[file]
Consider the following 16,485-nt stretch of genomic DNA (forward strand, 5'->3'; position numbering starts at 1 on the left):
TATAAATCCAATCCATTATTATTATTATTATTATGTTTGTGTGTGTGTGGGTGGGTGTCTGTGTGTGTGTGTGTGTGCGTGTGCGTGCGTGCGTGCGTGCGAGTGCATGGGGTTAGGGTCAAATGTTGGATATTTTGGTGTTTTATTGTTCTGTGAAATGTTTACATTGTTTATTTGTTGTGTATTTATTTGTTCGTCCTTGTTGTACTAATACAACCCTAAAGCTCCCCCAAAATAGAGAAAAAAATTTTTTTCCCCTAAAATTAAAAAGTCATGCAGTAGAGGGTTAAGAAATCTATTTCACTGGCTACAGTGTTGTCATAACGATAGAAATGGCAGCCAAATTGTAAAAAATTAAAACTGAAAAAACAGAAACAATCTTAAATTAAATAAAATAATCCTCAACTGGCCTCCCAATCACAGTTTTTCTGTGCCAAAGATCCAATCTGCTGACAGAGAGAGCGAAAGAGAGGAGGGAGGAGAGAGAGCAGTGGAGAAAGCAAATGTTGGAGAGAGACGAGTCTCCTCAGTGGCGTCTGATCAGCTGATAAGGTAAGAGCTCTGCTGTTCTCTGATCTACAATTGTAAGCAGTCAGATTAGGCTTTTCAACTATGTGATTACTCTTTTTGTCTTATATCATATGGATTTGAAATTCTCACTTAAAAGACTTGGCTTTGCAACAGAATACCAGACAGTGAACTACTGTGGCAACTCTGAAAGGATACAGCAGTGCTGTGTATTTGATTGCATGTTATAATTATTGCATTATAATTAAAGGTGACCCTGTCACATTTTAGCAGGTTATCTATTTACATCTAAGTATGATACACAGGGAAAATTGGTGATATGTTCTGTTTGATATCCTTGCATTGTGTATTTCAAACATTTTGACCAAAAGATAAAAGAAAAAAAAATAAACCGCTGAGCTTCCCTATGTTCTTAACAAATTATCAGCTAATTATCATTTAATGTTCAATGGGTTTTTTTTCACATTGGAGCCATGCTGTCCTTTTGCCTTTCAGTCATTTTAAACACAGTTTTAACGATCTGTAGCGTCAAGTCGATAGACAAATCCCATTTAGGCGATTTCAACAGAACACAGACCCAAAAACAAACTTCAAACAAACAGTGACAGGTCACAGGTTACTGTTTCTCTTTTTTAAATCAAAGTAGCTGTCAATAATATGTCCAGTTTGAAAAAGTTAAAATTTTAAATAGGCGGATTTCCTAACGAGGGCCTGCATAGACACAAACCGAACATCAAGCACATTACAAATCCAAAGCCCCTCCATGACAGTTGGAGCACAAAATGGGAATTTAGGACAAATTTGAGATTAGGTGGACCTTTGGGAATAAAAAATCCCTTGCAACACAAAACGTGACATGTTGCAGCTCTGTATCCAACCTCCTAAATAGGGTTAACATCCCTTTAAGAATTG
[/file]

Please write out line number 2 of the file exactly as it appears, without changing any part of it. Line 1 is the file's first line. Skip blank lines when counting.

TATAAATCCAATCCATTATTATTATTATTATTATGTTTGTGTGTGTGTGGGTGGGTGTCTGTGTGTGTGTGTGTGTGCGTGTGCGTGCGTGCGTGCGTGCGAGTGCATGGGGTTAGGGTCAAATGTTGGATATTTTGGTGTTTTATTGTTCTGTGAAATGTTTACATTGTTTATTTGTTGTGTATTTATTTGTTCGTCCTTGTTGTACTAATACAACCCTAAAGCTCCCCCAAAATAGAGAAAAAAATTTTTTTCCCCTAAAATTAAAAAGTCATGCAGTAGAGGGTTAAGAAATCTATTTCACTGGCTACAGTGTTGTCATAACGATAGAAATGGCAGCCAAATTGTAAAAAATTAAAACTGAAAAAACAGAAACAATCTTAAATTAAATAAAATAATCCTCAACTGGCCTCCCAATCACAGTTTTTCTGTGCCAAAGATCCAATCTGCTGACAGAGAGAGCGAAAGAGAGGAGGGAGGAGAGAGAGCAGTGGAGAAAGCAAATGTTGGAGAGAGACGAGTCTCCTCAGTGGCGTCTGATCAGCTGATAAGGTAAGAGCTCTGCTGTTCTCTGATCTACAATTGTAAGCAGTCAGATTAGGCTTTTCAACTATGTGATTACTCTTTTTGTCTTATATCATATGGATTTGAAATTCTCACTTAAAAGACTTGGCTTTGCAACAGAATACCAGACAGTGAACTACTGTGGCAACTCTGAAAGGATACAGCAGTGCTGTGTATTTGATTGCATGTTATAATTATTGCATTATAATTAAAGGTGACCCTGTCACATTTTAGCAGGTTATCTATTTACATCTAAGTATGATACACAGGGAAAATTGGTGATATGTTCTGTTTGATATCCTTGCATTGTGTATTTCAAACATTTTGACCAAAAGATAAAAGAAAAAAAAATAAACCGCTGAGCTTCCCTATGTTCTTAACAAATTATCAGCTAATTATCATTTAATGTTCAATGGGTTTTTTTTCACATTGGAGCCATGCTGTCCTTTTGCCTTTCAGTCATTTTAAACACAGTTTTAACGATCTGTAGCGTCAAGTCGATAGACAAATCCCATTTAGGCGATTTCAACAGAACACAGACCCAAAAACAAACTTCAAACAAACAGTGACAGGTCACAGGTTACTGTTTCTCTTTTTTAAATCAAAGTAGCTGTCAATAATATGTCCAGTTTGAAAAAGTTAAAATTTTAAATAGGCGGATTTCCTAACGAGGGCCTGCATAGACACAAACCGAACATCAAGCACATTACAAATCCAAAGCCCCTCCATGACAGTTGGAGCACAAAATGGGAATTTAGGACAAATTTGAGATTAGGTGGACCTTTGGGAATAAAAAATCCCTTGCAACACAAAACGTGACATGTTGCAGCTCTGTATCCAACCTCCTAAATAGGGTTAACATCCCTTTAAGAATTG